With 30% of Medicare payments now tied to alternative payment models (APMs), and HHS planning to raise that percentage to 50% by the end of 2018, providers are looking for ways to increase quality of care and patient access while holding down costs. One mode that stands to gain is telemedicine, which got a boost in last year’s Medicare Access and CHIP Reauthorization Act (MACRA).
The legislation, signed into law by President Obama in April 2015, creates a 5% annual payment bonus for physicians who participate in APMs and exempts them from participating in the Merit-Based Incentive Payment System (MIPS). It specifically mentions telemedicine and remote patient monitoring as services that APMs may cover, even if those services are not reimbursed under traditional Medicare.
MACRA essentially lifts all restrictions that would otherwise exist under fee-for-service and allows doctors to utilize telemedicine and remote patient monitoring services where appropriate — offering a green field opportunity to rethink care delivery in a way that’s patient-centered and promotes care coordination and communication.
What are the options?
The American Medical Association, which has long supported telemedicine, is working to identify condition-based APM options and how telemedicine may play a role in them.
One of those options is Next-Generation Accountable Care Organizations, which went live with applications earlier this year. Unlike the Pioneer ACOs, which did not anticipate a lot of telehealth use, the next-gen ACOs feature special carve-outs and waivers and opportunities for virtual care, said Nathaniel Lacktman, a lawyer at Foley & Lardner and head of the firm’s telemedicine and virtual care practice.
Lacktman predicts that 2016 will be the year of the ACO. “I think it will hold true that a lot of them, when you check at the end of the year, will have added telehealth technologies within their existing operations,” he said. He told Healthcare Dive he would not be surprised to see some Pioneer ACOs and hospitals or health systems that have been on the sidelines of ACOs apply to become next-generation ACOs because of the telehealth opportunities.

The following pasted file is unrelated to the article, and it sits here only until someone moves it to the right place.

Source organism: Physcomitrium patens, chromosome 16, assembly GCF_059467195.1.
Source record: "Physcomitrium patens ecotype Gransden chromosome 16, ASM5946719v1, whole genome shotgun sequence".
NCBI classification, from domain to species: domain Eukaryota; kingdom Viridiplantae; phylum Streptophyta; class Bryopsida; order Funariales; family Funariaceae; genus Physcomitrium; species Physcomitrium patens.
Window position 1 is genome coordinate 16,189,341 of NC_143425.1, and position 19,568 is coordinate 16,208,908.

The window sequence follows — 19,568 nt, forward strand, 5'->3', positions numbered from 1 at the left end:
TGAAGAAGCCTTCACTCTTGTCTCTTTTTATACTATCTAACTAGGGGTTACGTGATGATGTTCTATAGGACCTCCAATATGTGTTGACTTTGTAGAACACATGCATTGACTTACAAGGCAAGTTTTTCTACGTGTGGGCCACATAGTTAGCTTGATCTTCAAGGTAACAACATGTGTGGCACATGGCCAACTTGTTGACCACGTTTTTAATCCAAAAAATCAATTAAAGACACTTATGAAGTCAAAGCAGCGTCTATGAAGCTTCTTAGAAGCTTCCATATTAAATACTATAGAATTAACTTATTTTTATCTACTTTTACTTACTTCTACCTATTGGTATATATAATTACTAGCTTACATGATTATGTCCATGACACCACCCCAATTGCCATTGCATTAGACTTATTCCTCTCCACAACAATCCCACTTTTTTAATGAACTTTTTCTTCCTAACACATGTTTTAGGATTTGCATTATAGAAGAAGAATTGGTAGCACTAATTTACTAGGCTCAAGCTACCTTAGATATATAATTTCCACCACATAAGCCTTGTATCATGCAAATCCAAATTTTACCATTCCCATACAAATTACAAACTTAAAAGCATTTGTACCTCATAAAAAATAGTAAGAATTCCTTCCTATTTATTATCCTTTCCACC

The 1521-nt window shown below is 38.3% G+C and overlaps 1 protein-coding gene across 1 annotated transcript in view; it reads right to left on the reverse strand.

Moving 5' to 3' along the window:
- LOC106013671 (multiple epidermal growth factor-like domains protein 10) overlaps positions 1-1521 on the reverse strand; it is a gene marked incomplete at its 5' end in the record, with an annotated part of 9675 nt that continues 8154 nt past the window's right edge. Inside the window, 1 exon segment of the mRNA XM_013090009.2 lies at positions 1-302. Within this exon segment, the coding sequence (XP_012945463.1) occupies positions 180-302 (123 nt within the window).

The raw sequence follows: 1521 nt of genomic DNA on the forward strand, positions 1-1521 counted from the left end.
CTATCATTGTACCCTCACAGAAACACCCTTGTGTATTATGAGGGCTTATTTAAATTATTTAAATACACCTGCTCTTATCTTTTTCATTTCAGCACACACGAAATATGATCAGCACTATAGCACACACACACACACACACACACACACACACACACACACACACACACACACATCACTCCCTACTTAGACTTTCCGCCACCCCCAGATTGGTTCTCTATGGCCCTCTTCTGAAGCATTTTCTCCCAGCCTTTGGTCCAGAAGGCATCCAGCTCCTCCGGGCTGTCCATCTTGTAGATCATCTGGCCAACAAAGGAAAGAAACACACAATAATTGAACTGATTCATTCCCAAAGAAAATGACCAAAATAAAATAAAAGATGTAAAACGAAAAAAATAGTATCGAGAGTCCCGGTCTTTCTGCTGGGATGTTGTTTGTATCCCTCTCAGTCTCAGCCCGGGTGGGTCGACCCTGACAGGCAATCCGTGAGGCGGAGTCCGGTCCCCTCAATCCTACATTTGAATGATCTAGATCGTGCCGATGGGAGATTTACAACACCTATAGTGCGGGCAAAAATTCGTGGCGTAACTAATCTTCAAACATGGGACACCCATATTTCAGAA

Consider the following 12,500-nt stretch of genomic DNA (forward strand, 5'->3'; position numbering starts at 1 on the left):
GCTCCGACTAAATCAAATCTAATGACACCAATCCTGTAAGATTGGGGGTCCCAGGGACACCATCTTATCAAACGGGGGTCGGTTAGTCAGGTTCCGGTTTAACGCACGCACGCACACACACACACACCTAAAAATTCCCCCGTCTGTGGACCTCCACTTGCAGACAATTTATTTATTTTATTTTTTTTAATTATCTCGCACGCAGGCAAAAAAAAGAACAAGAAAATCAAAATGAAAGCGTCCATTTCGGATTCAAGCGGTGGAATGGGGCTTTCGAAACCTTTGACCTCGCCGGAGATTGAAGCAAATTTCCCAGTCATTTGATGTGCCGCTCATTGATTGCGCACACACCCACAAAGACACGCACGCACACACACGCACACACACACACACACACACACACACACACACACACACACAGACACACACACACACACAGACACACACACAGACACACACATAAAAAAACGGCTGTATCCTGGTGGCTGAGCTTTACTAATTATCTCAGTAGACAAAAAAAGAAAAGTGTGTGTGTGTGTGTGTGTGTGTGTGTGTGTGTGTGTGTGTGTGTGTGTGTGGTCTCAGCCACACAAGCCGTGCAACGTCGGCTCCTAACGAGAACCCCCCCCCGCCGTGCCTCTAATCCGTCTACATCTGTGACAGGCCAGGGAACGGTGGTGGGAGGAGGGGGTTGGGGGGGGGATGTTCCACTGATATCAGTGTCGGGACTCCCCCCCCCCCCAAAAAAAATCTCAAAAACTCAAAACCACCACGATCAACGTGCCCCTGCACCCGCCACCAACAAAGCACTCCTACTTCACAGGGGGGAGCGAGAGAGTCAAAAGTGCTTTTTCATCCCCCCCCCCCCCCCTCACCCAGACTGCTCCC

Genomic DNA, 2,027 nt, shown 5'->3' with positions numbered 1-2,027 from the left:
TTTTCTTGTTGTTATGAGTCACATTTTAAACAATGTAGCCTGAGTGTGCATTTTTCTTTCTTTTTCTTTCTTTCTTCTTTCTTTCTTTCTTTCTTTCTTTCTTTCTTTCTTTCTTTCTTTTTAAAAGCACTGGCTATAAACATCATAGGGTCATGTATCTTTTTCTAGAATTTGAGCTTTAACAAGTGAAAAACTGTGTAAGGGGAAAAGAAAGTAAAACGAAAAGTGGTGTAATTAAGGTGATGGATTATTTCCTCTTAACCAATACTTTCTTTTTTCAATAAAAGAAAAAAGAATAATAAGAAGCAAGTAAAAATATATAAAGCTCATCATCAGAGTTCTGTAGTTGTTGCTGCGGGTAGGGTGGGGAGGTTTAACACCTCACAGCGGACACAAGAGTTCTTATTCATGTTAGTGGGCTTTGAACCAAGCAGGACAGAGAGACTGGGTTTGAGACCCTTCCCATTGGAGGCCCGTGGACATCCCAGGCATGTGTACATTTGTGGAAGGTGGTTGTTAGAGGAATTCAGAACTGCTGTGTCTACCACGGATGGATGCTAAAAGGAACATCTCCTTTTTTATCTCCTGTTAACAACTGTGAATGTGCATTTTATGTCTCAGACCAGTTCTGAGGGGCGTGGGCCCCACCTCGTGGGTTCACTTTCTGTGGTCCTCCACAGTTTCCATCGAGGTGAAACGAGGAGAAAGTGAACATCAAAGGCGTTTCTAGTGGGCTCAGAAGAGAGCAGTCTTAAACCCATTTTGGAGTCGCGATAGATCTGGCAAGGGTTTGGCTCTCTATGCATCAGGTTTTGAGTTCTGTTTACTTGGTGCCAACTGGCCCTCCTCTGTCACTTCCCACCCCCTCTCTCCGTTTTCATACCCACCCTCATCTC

Telehealth allows patients to connect remotely with physicians via phone or videoconference to address healthcare concerns. It has been used for years to conduct specialty consultations in rural areas, where access to doctors is more limited.
It is also convenient, allowing busy people to address health issues on the fly, rather than giving up a chunk of their day for an in-person doctor appointment.
“Where it really shines is it allows the providers to deal with risk better, and because they can mitigate risk better they’re able to enter into capitated contracts, and that’s where the money is,” Lacktman said.
With telemedicine, you are increasing patient touches and the frequency of those touches, while remote patient monitoring allows you to be more informed about the patient’s actual state of health.
Another APM model is the Medicare Shared Savings Program (MSSP). Thanks to MACRA, MSSP now recognizes telehealth services as a clinical practice improvement activity, one of four components required to qualify for incentive payments.
Recent rule changes to the MSSP program allow physicians who provide patients with some free equipment for remote patient monitoring to be eligible for fraud and abuse waivers. An example CMS gave was a patient with high blood pressure using home telehealth to monitor their condition.
According to CMS, only 27% of MSSPs actually had cost savings and quality improvements sufficient to trigger their reward payments. But a separate study found that only 20% of MSSPs were using telehealth, Lacktman noted. While he cannot say there is a correlation, “all of the plans I work with that used telehealth technologies in 2014 received incentive payments,” he said.
Why is telemedicine become increasingly popular?
Some medical specialties, such as mental health and radiology, are well-suited, for telehealth. Another area where telemedicine is having an impact is neurology and stroke services, where consulting with a neurologist within four hours of having an event can have a huge impact on patient outcomes.
A less obvious example is the emergency department where teams of board-certified physicians in a central hub provide round-the-clock access to underserved rural hospitals via two-way video, teleconferencing, and other technologies.
Legislation now before Congress could give telehealth an even bigger push. The Creating Opportunities Now for Necessary and Effective Care Technologies (CONNECT) for Health Act, introduced in February by a bipartisan group of senators, would remove remaining Medicare barriers to use of telehealth at a projected savings of $1.8 billion over 10 years.
Under CONNECT, for example, physicians and health systems participating in APMs would be able to use remote patient monitoring for patients with chronic conditions. And it would expand use of telemedicine and remote patient monitoring in rural health clinics and community health centers. A similar bill was introduced in the House.
Telehealth payment parity is also gaining traction at the state level, with 29 states and the District of Columbia having enacted telemedicine laws. These laws are expected to drive uptake of telehealth among commercial insurers. An example is Independence Blue Cross of Philadelphia, which recently announced plans to cover telemedicine.
“Change is happening, and we know that the Medicare program drives change on the commercial side as well,” Lacktman said. “That means that it won’t just affect the people who are 65 and older. It will affect all the younger people as well.”